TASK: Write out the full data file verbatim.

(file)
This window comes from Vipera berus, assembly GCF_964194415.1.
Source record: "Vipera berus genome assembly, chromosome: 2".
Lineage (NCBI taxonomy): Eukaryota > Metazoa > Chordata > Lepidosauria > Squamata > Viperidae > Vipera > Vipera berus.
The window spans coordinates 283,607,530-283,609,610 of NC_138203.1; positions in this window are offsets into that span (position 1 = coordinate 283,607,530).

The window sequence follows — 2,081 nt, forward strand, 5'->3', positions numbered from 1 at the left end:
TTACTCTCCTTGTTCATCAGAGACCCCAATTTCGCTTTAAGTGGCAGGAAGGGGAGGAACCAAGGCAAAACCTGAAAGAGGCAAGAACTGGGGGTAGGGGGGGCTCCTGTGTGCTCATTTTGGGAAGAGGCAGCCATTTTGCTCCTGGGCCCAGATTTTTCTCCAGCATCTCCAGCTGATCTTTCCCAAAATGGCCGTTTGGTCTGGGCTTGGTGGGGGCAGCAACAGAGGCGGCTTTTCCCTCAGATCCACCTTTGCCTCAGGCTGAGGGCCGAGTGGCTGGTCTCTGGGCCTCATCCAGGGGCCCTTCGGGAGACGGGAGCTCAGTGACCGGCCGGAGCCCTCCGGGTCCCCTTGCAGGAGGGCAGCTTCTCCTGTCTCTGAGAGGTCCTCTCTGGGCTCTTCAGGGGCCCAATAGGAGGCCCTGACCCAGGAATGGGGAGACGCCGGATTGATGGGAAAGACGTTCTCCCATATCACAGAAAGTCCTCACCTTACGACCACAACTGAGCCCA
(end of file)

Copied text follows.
This window comes from Vipera berus, assembly GCF_964194415.1.
Source record: "Vipera berus genome assembly, chromosome: 2".
Lineage (NCBI taxonomy): Eukaryota > Metazoa > Chordata > Lepidosauria > Squamata > Viperidae > Vipera > Vipera berus.
The window spans coordinates 283,607,530-283,609,610 of NC_138203.1; positions in this window are offsets into that span (position 1 = coordinate 283,607,530).

The window sequence follows — 2,081 nt, forward strand, 5'->3', positions numbered from 1 at the left end:
TTACTCTCCTTGTTCATCAGAGACCCCAATTTCGCTTTAAGTGGCAGGAAGGGGAGGAACCAAGGCAAAACCTGAAAGAGGCAAGAACTGGGGGTAGGGGGGGCTCCTGTGTGCTCATTTTGGGAAGAGGCAGCCATTTTGCTCCTGGGCCCAGATTTTTCTCCAGCATCTCCAGCTGATCTTTCCCAAAATGGCCGTTTGGTCTGGGCTTGGTGGGGGCAGCAACAGAGGCGGCTTTTCCCTCAGATCCACCTTTGCCTCAGGCTGAGGGCCGAGTGGCTGGTCTCTGGGCCTCATCCAGGGGCCCTTCGGGAGACGGGAGCTCAGTGACCGGCCGGAGCCCTCCGGGTCCCCTTGCAGGAGGGCAGCTTCTCCTGTCTCTGAGAGGTCCTCTCTGGGCTCTTCAGGGGCCCAATAGGAGGCCCTGACCCAGGAATGGGGAGACGCCGGATTGATGGGAAAGACGTTCTCCCATATCACAGAAAGTCCTCACCTTACGACCACAACTGAGCCCA